In a report of its own, Seyfarth Shaw LLP reviewed proxy statement human capital management disclosures by companies in the retail space and found that they primarily “focused on culture, recruitment and retention, and talent development programs,” with “many of the companies in this category including some type of numbers on employee diversity and inclusion.”
A more detailed approach to the SEC’s currently limited rule, complete with uniform reporting metrics, appears to be on the horizon based on a number of statements from Gensler over the past few months.
Not a New Concern
The push to get companies to reveal uniform data on diversity, staff compensation and employee turnover that is otherwise largely unavailable to the public in order to enable individuals to make investment decisions – including by more easily comparing companies based on these metrics – comes as shareholders have taken to seeking such information from public giants, such as Nike and Walmart. “Ten shareholder proposals to disclose ‘EEO-1’ data revealing a company’s workforce race, ethnicity, and binary gender makeup – or to produce diversity, equity and inclusion reports similar to that data – have gone to a shareholder vote as of June 1,” Bloomberg reported early this summer, noting that that number is “likely to increase as public companies face increased pressure from investors, customers, and even their own employees.”
Bloomberg notes that “companies with at least 100 employees, as well as some federal contractors, are already required to submit annual EEO-1 reports on the race, ethnicity, and binary gender of multiple categories of employees,” but the government and most companies keep that information confidential.
In light of rising attention from employees, consumers, and regulators in the ESG sphere, including the role of companies’ labor forces, Tucker Ellis attorney Daniel Messeloff says that “the days when management [for publicly-traded companies] could make decisions regarding human capital completely behind closed doors, with no risk and with complete disregard for the implications of those decisions in terms of diversity, pay equity, employee safety and the like are gone.”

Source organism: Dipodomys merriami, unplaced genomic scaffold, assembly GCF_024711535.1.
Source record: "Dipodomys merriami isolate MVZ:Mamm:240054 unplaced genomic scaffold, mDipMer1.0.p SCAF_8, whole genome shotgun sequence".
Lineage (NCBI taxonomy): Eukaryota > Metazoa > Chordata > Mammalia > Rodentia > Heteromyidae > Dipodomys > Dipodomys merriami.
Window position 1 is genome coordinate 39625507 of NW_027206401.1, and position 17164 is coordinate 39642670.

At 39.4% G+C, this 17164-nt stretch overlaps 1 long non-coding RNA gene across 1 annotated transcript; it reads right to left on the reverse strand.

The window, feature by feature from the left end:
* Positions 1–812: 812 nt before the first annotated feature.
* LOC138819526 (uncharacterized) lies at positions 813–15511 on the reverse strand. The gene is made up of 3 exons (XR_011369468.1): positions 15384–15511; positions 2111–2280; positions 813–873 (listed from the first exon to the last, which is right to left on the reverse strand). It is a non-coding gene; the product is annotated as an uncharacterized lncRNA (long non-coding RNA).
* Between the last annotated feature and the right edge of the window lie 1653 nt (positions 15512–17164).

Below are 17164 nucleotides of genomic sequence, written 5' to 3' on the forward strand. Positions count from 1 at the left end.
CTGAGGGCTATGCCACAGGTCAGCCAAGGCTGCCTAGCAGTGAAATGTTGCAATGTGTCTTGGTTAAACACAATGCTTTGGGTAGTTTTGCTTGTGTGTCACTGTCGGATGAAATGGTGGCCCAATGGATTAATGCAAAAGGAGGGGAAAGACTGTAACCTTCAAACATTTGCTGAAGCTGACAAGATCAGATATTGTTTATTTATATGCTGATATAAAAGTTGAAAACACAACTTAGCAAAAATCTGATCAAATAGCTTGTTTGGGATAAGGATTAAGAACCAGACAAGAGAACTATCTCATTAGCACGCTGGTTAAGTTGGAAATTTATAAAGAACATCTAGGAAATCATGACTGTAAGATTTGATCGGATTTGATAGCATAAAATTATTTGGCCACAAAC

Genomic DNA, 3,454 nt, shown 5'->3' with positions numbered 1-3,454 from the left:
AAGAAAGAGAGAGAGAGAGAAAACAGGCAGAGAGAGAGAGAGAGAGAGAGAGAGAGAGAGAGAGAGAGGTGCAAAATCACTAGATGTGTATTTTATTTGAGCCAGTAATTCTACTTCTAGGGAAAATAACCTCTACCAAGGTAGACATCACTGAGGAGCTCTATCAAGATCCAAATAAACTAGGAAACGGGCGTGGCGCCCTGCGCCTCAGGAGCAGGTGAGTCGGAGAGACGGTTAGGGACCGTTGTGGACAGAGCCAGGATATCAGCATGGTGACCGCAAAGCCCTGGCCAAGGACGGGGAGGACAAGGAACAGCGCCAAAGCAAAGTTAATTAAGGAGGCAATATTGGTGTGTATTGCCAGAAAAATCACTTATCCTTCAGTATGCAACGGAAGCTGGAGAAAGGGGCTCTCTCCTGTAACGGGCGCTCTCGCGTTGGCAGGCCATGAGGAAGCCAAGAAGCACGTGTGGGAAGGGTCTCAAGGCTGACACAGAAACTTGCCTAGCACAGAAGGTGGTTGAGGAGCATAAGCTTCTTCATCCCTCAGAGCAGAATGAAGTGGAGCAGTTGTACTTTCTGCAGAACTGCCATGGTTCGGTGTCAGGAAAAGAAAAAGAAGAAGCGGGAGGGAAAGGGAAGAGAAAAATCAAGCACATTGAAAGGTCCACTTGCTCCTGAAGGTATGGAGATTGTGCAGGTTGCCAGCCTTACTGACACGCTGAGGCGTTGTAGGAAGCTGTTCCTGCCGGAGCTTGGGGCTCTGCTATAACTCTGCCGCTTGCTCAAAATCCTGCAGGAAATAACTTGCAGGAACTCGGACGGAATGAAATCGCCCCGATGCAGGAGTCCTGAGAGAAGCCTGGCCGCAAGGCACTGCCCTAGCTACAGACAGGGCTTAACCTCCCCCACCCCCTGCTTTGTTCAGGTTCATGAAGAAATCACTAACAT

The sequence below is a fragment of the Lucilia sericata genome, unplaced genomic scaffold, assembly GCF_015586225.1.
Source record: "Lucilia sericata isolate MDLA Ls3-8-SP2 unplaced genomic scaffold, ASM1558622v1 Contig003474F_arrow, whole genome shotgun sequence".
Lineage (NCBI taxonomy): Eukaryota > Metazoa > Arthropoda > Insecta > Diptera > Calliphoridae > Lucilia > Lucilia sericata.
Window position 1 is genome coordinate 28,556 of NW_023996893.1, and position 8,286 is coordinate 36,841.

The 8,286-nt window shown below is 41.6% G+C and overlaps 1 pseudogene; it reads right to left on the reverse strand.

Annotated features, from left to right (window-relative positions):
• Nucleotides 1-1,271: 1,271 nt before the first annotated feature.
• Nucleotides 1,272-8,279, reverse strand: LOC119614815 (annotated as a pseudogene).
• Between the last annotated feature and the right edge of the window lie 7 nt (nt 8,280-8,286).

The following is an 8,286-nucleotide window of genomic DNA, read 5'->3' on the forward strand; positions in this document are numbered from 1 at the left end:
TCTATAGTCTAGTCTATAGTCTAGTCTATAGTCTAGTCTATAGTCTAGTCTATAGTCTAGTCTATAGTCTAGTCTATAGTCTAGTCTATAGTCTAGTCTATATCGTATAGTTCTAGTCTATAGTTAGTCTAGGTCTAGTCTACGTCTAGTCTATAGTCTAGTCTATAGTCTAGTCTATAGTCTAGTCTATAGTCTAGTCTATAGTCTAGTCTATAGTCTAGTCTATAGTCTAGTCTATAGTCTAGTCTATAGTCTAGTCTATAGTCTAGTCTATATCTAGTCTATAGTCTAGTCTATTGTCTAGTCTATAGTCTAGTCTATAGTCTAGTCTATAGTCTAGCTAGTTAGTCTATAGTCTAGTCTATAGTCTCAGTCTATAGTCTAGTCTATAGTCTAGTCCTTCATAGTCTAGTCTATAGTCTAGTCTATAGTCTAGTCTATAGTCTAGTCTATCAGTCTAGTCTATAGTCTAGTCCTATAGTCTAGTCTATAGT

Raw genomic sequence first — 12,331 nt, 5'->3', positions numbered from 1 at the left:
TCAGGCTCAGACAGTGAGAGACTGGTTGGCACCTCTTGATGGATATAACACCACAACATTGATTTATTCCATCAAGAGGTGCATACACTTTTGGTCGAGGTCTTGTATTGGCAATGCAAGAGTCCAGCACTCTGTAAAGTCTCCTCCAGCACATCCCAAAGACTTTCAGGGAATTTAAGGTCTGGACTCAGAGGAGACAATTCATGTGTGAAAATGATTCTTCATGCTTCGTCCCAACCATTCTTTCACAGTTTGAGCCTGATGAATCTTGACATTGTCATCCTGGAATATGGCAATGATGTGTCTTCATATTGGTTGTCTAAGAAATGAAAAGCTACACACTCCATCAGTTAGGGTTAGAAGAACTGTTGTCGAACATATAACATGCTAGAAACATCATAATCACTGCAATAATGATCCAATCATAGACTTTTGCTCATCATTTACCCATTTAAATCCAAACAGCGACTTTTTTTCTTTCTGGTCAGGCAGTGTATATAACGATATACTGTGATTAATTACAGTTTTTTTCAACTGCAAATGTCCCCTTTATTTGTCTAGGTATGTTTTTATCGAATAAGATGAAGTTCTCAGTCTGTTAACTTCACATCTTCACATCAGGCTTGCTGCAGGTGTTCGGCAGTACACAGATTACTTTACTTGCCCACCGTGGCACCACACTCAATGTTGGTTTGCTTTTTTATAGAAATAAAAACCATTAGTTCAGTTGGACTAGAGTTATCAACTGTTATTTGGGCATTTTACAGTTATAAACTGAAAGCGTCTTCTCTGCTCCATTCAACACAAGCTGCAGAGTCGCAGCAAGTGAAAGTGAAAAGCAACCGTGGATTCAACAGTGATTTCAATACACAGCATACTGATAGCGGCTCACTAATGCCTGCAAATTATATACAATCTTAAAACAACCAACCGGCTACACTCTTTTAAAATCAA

Regardless of whether the SEC does, in fact, implement with more stringent human capital disclosure requirements, companies are, nonetheless, being urged to consider – sooner rather than later – how they plan to handle rising pushes for more transparency when it comes to their work forces. To date, many companies have pushed back against making the bulk of this information public on the basis that “such data could prove embarrassing, create legal risks or be exploited by labor unions,” per Reuters.
All the while, Seyfarth Shaw LLP attorneys Giovanna Ferrari, Jennifer Kraft, and Ameena Majid state that while SEC’s rulemaking process will “take years to play out, the risk calculation equation for organizations is shifting,” with ESG issues playing a larger role than ever before, including in providing value for a company. “How an organization delivers value and develops trust with its stakeholders hinges, in part, on authentic action and how it reshapes the conversation with their stakeholders,” they note, asserting that in this vein, the “disclosure of more quantitative and qualitative information on what has been historically seen as the softer side of a business is [coming] front and center.”